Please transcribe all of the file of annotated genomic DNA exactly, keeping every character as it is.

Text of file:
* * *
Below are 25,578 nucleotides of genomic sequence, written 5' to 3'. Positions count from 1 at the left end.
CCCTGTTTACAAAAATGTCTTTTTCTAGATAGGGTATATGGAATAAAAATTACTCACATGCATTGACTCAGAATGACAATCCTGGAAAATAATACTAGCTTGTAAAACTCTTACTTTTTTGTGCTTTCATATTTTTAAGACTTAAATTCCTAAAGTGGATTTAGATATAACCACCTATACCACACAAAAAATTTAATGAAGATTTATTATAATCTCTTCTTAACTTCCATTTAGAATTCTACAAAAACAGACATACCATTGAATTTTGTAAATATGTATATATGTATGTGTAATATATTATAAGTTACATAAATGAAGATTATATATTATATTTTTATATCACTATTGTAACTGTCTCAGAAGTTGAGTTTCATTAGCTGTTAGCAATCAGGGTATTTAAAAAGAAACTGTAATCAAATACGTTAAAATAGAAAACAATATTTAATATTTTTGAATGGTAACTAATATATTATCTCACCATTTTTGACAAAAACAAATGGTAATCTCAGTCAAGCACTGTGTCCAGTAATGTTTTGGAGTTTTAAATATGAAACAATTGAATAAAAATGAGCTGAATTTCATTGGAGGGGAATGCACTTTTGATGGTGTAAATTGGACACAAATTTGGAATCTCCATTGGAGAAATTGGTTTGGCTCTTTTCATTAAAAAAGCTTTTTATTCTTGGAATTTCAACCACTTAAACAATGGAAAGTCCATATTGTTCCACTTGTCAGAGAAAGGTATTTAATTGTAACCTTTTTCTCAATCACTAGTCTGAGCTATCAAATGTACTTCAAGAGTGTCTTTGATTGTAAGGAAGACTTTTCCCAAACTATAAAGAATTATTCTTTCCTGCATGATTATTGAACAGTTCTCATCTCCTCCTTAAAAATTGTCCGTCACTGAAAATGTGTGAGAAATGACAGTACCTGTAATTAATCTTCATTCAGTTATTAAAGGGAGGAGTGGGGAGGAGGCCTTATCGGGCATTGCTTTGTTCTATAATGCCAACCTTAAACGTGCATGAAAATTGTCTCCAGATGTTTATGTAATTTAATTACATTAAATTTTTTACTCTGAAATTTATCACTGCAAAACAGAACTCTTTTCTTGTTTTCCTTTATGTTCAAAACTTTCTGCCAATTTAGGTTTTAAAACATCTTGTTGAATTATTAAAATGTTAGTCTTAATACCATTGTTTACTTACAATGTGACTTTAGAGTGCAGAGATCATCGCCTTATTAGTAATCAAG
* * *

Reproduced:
Below are 25,578 nucleotides of genomic sequence, written 5' to 3'. Positions count from 1 at the left end.
CCCTGTTTACAAAAATGTCTTTTTCTAGATAGGGTATATGGAATAAAAATTACTCACATGCATTGACTCAGAATGACAATCCTGGAAAATAATACTAGCTTGTAAAACTCTTACTTTTTTGTGCTTTCATATTTTTAAGACTTAAATTCCTAAAGTGGATTTAGATATAACCACCTATACCACACAAAAAATTTAATGAAGATTTATTATAATCTCTTCTTAACTTCCATTTAGAATTCTACAAAAACAGACATACCATTGAATTTTGTAAATATGTATATATGTATGTGTAATATATTATAAGTTACATAAATGAAGATTATATATTATATTTTTATATCACTATTGTAACTGTCTCAGAAGTTGAGTTTCATTAGCTGTTAGCAATCAGGGTATTTAAAAAGAAACTGTAATCAAATACGTTAAAATAGAAAACAATATTTAATATTTTTGAATGGTAACTAATATATTATCTCACCATTTTTGACAAAAACAAATGGTAATCTCAGTCAAGCACTGTGTCCAGTAATGTTTTGGAGTTTTAAATATGAAACAATTGAATAAAAATGAGCTGAATTTCATTGGAGGGGAATGCACTTTTGATGGTGTAAATTGGACACAAATTTGGAATCTCCATTGGAGAAATTGGTTTGGCTCTTTTCATTAAAAAAGCTTTTTATTCTTGGAATTTCAACCACTTAAACAATGGAAAGTCCATATTGTTCCACTTGTCAGAGAAAGGTATTTAATTGTAACCTTTTTCTCAATCACTAGTCTGAGCTATCAAATGTACTTCAAGAGTGTCTTTGATTGTAAGGAAGACTTTTCCCAAACTATAAAGAATTATTCTTTCCTGCATGATTATTGAACAGTTCTCATCTCCTCCTTAAAAATTGTCCGTCACTGAAAATGTGTGAGAAATGACAGTACCTGTAATTAATCTTCATTCAGTTATTAAAGGGAGGAGTGGGGAGGAGGCCTTATCGGGCATTGCTTTGTTCTATAATGCCAACCTTAAACGTGCATGAAAATTGTCTCCAGATGTTTATGTAATTTAATTACATTAAATTTTTTACTCTGAAATTTATCACTGCAAAACAGAACTCTTTTCTTGTTTTCCTTTATGTTCAAAACTTTCTGCCAATTTAGGTTTTAAAACATCTTGTTGAATTATTAAAATGTTAGTCTTAATACCATTGTTTACTTACAATGTGACTTTAGAGTGCAGAGATCATCGCCTTATTAGTAATCAAG